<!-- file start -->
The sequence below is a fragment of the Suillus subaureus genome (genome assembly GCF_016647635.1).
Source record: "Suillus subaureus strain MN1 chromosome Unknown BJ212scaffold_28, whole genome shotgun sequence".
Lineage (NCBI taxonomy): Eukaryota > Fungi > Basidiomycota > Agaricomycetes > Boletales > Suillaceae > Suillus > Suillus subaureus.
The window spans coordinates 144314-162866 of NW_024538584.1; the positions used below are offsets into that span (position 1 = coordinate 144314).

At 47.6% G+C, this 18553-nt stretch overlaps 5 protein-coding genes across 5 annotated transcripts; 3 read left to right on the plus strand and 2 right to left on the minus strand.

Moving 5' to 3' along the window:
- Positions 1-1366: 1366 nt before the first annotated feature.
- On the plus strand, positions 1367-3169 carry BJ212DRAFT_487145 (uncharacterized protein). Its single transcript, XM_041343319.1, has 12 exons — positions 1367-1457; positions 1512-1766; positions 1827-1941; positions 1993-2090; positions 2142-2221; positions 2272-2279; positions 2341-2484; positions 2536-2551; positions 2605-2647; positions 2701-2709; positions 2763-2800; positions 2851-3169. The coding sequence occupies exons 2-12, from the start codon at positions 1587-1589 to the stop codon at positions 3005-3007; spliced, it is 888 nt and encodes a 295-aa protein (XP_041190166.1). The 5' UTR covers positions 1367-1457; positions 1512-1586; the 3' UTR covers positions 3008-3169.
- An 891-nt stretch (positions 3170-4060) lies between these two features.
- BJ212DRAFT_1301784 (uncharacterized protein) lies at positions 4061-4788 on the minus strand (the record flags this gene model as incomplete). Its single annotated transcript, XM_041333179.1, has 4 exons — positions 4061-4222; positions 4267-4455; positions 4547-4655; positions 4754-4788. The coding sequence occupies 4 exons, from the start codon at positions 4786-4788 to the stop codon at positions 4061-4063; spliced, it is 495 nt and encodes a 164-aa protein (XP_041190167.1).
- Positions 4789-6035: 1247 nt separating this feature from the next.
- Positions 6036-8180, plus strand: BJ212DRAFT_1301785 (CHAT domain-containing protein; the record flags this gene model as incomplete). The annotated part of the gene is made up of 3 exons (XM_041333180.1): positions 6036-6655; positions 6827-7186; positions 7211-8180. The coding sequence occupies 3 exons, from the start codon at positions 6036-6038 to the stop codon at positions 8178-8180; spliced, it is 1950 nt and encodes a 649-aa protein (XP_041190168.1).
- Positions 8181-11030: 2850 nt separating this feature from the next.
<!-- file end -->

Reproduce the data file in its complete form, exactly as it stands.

The sequence below is a fragment of the Suillus subaureus genome (genome assembly GCF_016647635.1).
Source record: "Suillus subaureus strain MN1 chromosome Unknown BJ212scaffold_28, whole genome shotgun sequence".
Lineage (NCBI taxonomy): Eukaryota > Fungi > Basidiomycota > Agaricomycetes > Boletales > Suillaceae > Suillus > Suillus subaureus.
The window spans coordinates 144314-162866 of NW_024538584.1; the positions used below are offsets into that span (position 1 = coordinate 144314).

At 47.6% G+C, this 18553-nt stretch overlaps 5 protein-coding genes across 5 annotated transcripts; 3 read left to right on the plus strand and 2 right to left on the minus strand.

Moving 5' to 3' along the window:
- Positions 1-1366: 1366 nt before the first annotated feature.
- On the plus strand, positions 1367-3169 carry BJ212DRAFT_487145 (uncharacterized protein). Its single transcript, XM_041343319.1, has 12 exons — positions 1367-1457; positions 1512-1766; positions 1827-1941; positions 1993-2090; positions 2142-2221; positions 2272-2279; positions 2341-2484; positions 2536-2551; positions 2605-2647; positions 2701-2709; positions 2763-2800; positions 2851-3169. The coding sequence occupies exons 2-12, from the start codon at positions 1587-1589 to the stop codon at positions 3005-3007; spliced, it is 888 nt and encodes a 295-aa protein (XP_041190166.1). The 5' UTR covers positions 1367-1457; positions 1512-1586; the 3' UTR covers positions 3008-3169.
- An 891-nt stretch (positions 3170-4060) lies between these two features.
- BJ212DRAFT_1301784 (uncharacterized protein) lies at positions 4061-4788 on the minus strand (the record flags this gene model as incomplete). Its single annotated transcript, XM_041333179.1, has 4 exons — positions 4061-4222; positions 4267-4455; positions 4547-4655; positions 4754-4788. The coding sequence occupies 4 exons, from the start codon at positions 4786-4788 to the stop codon at positions 4061-4063; spliced, it is 495 nt and encodes a 164-aa protein (XP_041190167.1).
- Positions 4789-6035: 1247 nt separating this feature from the next.
- Positions 6036-8180, plus strand: BJ212DRAFT_1301785 (CHAT domain-containing protein; the record flags this gene model as incomplete). The annotated part of the gene is made up of 3 exons (XM_041333180.1): positions 6036-6655; positions 6827-7186; positions 7211-8180. The coding sequence occupies 3 exons, from the start codon at positions 6036-6038 to the stop codon at positions 8178-8180; spliced, it is 1950 nt and encodes a 649-aa protein (XP_041190168.1).
- Positions 8181-11030: 2850 nt separating this feature from the next.